5

I want to limit as much possible the "flickering" in my AngularJS application. I use resolve: from the router (works with ngRouter and ui-router) to load the data so that everything needed to display my page is available before changing the route.

Common example:

.state('recipes.category', {
    url: '/:cat',
    templateUrl: '/partials/recipes.category.html',
    controller: 'RecipesCategoryCtrl as recipeList',
    resolve: {
         category: ['$http','$stateParams', function ($http, $stateParams) {
             return $http.get('/recipes/' + $stateParams.cat).then(function(data) { return data.data; });
         }]
     }
});

Now my RecipesCategoryCtrl controller can load category and the promise will be directly resolved.

Is there a way to embed the loading code directly inside my controller? Or somewhere else more "clean"? I don't like having too much logic inside the route definition…

Something like:

.state('recipes.category', {
    url: '/:cat',
    templateUrl: '/partials/recipes.category.html',
    controller: 'RecipesCategoryCtrl as recipeList',
    resolve: 'recipeList.resolve()' // something related to RecipesCategoryCtrl and "idiomatic" AngularJS
});
4

Maybe this is not what you are looking for, but you can move some logic from the router to your controller using like:

//prepare content
$scope.$on('$viewContentLoading', function(event) {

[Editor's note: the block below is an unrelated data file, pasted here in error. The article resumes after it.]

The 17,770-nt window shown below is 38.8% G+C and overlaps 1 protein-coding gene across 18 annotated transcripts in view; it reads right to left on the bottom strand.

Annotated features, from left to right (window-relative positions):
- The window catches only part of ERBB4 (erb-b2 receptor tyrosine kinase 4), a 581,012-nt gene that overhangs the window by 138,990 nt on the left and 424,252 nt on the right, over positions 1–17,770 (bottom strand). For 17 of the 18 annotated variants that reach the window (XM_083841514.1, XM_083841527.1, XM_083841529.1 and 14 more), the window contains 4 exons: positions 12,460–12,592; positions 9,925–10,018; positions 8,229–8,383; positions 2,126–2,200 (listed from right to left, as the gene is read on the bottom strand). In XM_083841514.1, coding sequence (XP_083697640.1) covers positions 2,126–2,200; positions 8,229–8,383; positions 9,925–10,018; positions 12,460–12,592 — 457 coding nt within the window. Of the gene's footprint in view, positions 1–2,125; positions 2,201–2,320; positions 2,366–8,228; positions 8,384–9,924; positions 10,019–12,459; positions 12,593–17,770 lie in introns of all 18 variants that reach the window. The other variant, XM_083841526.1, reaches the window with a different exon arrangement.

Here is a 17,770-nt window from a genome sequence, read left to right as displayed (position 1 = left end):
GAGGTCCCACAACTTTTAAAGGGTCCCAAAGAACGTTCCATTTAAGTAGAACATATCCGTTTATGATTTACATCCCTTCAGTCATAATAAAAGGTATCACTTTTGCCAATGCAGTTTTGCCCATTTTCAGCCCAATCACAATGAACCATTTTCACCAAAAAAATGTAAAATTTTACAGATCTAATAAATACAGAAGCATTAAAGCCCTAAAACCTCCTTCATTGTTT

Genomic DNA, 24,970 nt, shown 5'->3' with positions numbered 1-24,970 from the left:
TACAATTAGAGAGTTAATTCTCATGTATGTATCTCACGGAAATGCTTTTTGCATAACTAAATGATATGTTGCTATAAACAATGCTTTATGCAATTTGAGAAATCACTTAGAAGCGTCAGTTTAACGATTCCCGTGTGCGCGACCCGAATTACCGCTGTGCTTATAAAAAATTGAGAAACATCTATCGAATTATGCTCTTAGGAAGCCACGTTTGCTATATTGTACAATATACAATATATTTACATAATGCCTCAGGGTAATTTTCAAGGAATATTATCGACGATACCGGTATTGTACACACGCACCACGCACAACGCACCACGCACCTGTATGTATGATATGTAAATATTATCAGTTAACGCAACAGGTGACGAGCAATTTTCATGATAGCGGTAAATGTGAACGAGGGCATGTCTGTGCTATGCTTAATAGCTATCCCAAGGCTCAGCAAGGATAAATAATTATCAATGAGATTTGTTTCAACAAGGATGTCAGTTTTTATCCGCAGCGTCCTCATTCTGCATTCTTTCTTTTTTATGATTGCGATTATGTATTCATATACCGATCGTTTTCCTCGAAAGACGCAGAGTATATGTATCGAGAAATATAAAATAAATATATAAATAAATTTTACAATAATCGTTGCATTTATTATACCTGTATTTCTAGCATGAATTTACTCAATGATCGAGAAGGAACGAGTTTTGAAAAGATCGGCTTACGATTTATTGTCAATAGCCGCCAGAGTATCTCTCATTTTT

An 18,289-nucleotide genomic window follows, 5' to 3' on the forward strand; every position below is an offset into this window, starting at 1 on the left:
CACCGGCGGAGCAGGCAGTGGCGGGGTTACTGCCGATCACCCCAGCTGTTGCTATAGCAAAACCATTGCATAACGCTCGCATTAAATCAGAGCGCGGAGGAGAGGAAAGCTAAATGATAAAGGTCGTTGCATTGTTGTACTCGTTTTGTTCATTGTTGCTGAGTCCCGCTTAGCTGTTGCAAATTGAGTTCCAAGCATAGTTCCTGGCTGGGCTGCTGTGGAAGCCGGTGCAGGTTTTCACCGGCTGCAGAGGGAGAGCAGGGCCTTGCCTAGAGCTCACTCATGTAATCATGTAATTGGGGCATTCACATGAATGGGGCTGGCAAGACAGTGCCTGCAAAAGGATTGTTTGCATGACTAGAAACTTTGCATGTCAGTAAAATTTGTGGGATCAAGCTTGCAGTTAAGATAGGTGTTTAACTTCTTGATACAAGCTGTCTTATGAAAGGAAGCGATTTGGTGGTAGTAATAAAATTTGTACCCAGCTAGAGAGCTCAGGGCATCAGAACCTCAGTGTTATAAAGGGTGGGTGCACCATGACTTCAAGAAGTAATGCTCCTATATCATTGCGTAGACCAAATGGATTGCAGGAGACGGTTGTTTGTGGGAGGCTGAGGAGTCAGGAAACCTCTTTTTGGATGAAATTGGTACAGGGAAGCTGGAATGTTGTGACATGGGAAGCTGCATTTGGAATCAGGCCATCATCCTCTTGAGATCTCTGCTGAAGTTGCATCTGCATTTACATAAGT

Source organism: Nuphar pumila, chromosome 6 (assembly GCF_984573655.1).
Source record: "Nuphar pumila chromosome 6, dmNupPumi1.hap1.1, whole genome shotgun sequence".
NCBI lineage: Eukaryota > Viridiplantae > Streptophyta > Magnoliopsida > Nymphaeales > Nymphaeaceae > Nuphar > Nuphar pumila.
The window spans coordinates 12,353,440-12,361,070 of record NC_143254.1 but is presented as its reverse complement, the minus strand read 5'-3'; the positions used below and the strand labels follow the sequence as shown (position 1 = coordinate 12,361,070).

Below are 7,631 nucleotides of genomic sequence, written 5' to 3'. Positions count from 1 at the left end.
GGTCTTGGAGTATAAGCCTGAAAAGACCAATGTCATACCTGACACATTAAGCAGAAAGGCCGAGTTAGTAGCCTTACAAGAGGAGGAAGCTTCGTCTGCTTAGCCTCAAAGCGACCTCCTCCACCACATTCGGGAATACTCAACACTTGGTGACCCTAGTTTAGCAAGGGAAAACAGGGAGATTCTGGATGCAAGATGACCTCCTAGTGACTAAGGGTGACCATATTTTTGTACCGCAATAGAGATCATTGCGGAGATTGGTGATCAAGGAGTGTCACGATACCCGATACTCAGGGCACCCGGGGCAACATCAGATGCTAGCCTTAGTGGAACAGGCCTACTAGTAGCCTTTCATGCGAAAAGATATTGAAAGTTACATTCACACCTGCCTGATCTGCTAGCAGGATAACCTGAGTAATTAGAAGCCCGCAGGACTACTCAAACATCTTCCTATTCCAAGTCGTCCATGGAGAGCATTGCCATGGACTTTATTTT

//show a progress bar whatever

     //fetch/request your data asynchronously

     //when promise resolves, add your data to $scope

});


//remove spinning loader when view is ready
$scope.$on('$viewContentLoaded', function(event) {

    //remove progress bar

});

Basically the user is sent to the page first, then the dynamic content is loaded, then you show the full page.

This might be completely off topic, but I am using this approach and works ace. It is also a good practice to display the new view first and then get the data. There is a really nice video here explaining why. The video is about SPA with Phonegap, but there are lots of tips about SPA in general. The interesting part (for this specific case) is at 1hr 1 minute in roughly.

Edit: if $viewContentLoading does not get fired, look here. You might need to place all your logic inside $viewContentLoaded

This is what I am currently doing:

 $scope.$on('$viewContentLoaded', function(event) {

            //show loader while we are preparing view 
            notifications.showProgressDialog();

            //get data
            getData().then(function(data) {

                //bind data to view
                $scope.data = data;

                //remove spinning loader as view is ready
                notifications.hideProgressDialog();
            });
});

I am still not 100% happy with $scope.data = data; as if my data object is big, I might hide the progress dialog before the binding with the view is finished, therefore some flickering could occur. The solution is to use custom directives handling scope.$last, see this answer (even though binding to $stateChangeSuccess could be enough, look here)